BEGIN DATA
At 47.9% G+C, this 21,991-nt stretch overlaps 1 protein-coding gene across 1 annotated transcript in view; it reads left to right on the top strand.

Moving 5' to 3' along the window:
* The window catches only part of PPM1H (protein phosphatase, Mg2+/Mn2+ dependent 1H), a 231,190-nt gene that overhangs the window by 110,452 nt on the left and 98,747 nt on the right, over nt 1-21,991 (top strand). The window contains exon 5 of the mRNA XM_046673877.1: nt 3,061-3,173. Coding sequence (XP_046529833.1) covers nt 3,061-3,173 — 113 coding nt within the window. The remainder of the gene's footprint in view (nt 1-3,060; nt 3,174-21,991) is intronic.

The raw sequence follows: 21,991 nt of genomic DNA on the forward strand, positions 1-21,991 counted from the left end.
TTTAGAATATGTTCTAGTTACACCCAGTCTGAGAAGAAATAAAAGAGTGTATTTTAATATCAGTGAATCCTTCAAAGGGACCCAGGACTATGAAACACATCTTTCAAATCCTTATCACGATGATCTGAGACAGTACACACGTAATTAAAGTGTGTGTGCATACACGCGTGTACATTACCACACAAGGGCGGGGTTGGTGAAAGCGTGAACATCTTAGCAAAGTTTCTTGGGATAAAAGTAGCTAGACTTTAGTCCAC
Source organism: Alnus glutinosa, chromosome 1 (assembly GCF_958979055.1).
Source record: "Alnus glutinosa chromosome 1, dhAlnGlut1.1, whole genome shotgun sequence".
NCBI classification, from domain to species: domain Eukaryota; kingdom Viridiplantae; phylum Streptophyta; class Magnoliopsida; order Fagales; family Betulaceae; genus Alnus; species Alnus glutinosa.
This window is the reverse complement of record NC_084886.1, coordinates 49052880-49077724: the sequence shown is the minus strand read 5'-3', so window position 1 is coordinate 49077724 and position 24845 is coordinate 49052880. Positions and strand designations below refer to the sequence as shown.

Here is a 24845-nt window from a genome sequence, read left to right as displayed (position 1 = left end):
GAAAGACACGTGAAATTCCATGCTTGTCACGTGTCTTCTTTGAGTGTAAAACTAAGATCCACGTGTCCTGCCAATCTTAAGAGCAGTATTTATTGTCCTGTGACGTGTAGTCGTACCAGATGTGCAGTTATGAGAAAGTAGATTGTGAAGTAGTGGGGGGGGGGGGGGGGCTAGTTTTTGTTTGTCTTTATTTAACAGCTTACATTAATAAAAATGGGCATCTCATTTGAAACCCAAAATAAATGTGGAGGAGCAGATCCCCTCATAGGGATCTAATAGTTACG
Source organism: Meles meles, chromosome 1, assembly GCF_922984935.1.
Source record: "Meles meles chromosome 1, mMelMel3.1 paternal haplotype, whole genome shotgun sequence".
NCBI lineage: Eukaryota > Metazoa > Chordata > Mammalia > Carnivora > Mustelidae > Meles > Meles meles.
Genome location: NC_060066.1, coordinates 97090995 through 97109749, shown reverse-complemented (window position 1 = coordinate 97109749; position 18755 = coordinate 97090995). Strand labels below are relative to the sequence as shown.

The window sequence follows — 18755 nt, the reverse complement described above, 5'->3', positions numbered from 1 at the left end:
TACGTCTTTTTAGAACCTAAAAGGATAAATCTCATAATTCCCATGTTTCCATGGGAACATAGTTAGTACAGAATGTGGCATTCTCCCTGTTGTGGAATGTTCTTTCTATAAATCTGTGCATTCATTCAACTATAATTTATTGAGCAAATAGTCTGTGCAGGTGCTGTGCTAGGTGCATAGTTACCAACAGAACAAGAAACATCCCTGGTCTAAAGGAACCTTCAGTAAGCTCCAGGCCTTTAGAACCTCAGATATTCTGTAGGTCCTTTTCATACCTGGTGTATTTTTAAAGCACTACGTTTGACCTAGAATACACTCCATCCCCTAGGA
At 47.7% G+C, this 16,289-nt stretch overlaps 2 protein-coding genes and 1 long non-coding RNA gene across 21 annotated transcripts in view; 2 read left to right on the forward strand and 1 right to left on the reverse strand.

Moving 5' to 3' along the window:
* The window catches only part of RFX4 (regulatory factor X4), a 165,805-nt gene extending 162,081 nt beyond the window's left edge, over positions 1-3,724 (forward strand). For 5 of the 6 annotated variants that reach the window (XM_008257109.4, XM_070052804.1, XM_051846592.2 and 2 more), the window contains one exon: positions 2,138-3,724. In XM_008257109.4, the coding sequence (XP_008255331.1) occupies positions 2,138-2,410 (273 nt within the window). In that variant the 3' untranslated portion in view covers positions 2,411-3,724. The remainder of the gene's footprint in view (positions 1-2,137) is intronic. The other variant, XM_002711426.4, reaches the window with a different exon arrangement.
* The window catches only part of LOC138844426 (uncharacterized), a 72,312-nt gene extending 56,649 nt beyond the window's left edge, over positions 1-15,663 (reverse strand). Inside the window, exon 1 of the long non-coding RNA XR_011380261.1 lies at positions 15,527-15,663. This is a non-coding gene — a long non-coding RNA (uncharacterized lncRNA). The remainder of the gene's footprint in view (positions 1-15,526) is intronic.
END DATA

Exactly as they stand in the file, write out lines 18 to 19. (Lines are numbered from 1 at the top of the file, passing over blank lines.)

At 47.7% G+C, this 16,289-nt stretch overlaps 2 protein-coding genes and 1 long non-coding RNA gene across 21 annotated transcripts in view; 2 read left to right on the forward strand and 1 right to left on the reverse strand.

Moving 5' to 3' along the window: